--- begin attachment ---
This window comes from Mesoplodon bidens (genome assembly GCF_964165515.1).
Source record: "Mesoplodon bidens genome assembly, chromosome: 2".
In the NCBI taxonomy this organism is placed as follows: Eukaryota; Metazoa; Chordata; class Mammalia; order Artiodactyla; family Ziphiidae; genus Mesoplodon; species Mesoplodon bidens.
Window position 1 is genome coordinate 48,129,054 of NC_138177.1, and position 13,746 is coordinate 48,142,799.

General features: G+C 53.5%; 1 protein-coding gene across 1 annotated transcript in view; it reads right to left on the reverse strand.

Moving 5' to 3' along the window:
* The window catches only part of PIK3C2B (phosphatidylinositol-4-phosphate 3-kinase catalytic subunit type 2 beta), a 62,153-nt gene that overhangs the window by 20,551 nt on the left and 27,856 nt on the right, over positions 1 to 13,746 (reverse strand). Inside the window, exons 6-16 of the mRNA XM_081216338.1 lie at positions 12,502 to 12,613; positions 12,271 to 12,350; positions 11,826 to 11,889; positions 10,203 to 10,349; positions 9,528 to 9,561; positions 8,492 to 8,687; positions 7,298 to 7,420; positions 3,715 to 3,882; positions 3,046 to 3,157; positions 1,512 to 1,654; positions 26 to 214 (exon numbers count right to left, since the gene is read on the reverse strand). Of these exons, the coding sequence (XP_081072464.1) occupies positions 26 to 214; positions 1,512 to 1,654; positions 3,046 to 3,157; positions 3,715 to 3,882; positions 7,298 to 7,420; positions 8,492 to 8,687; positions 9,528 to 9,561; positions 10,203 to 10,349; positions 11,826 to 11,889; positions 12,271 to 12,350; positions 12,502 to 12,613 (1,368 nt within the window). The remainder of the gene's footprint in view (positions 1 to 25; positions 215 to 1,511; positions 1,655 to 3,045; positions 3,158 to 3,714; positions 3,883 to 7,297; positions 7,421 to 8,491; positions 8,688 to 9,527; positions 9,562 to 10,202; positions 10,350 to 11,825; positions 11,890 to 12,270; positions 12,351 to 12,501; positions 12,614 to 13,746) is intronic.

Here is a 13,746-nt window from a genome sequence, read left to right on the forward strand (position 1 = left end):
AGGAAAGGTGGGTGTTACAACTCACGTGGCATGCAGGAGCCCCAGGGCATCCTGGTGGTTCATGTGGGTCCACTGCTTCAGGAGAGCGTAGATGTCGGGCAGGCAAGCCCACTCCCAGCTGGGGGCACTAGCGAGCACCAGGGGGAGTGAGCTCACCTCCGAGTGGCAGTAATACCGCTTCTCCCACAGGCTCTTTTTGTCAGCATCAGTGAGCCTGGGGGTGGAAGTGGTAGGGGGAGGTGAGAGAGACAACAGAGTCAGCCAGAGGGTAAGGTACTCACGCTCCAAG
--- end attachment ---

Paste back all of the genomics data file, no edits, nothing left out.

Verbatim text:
This window comes from Mesoplodon bidens (genome assembly GCF_964165515.1).
Source record: "Mesoplodon bidens genome assembly, chromosome: 2".
In the NCBI taxonomy this organism is placed as follows: Eukaryota; Metazoa; Chordata; class Mammalia; order Artiodactyla; family Ziphiidae; genus Mesoplodon; species Mesoplodon bidens.
Window position 1 is genome coordinate 48,129,054 of NC_138177.1, and position 13,746 is coordinate 48,142,799.

General features: G+C 53.5%; 1 protein-coding gene across 1 annotated transcript in view; it reads right to left on the reverse strand.

Moving 5' to 3' along the window:
* The window catches only part of PIK3C2B (phosphatidylinositol-4-phosphate 3-kinase catalytic subunit type 2 beta), a 62,153-nt gene that overhangs the window by 20,551 nt on the left and 27,856 nt on the right, over positions 1 to 13,746 (reverse strand). Inside the window, exons 6-16 of the mRNA XM_081216338.1 lie at positions 12,502 to 12,613; positions 12,271 to 12,350; positions 11,826 to 11,889; positions 10,203 to 10,349; positions 9,528 to 9,561; positions 8,492 to 8,687; positions 7,298 to 7,420; positions 3,715 to 3,882; positions 3,046 to 3,157; positions 1,512 to 1,654; positions 26 to 214 (exon numbers count right to left, since the gene is read on the reverse strand). Of these exons, the coding sequence (XP_081072464.1) occupies positions 26 to 214; positions 1,512 to 1,654; positions 3,046 to 3,157; positions 3,715 to 3,882; positions 7,298 to 7,420; positions 8,492 to 8,687; positions 9,528 to 9,561; positions 10,203 to 10,349; positions 11,826 to 11,889; positions 12,271 to 12,350; positions 12,502 to 12,613 (1,368 nt within the window). The remainder of the gene's footprint in view (positions 1 to 25; positions 215 to 1,511; positions 1,655 to 3,045; positions 3,158 to 3,714; positions 3,883 to 7,297; positions 7,421 to 8,491; positions 8,688 to 9,527; positions 9,562 to 10,202; positions 10,350 to 11,825; positions 11,890 to 12,270; positions 12,351 to 12,501; positions 12,614 to 13,746) is intronic.

Here is a 13,746-nt window from a genome sequence, read left to right on the forward strand (position 1 = left end):
AGGAAAGGTGGGTGTTACAACTCACGTGGCATGCAGGAGCCCCAGGGCATCCTGGTGGTTCATGTGGGTCCACTGCTTCAGGAGAGCGTAGATGTCGGGCAGGCAAGCCCACTCCCAGCTGGGGGCACTAGCGAGCACCAGGGGGAGTGAGCTCACCTCCGAGTGGCAGTAATACCGCTTCTCCCACAGGCTCTTTTTGTCAGCATCAGTGAGCCTGGGGGTGGAAGTGGTAGGGGGAGGTGAGAGAGACAACAGAGTCAGCCAGAGGGTAAGGTACTCACGCTCCAAG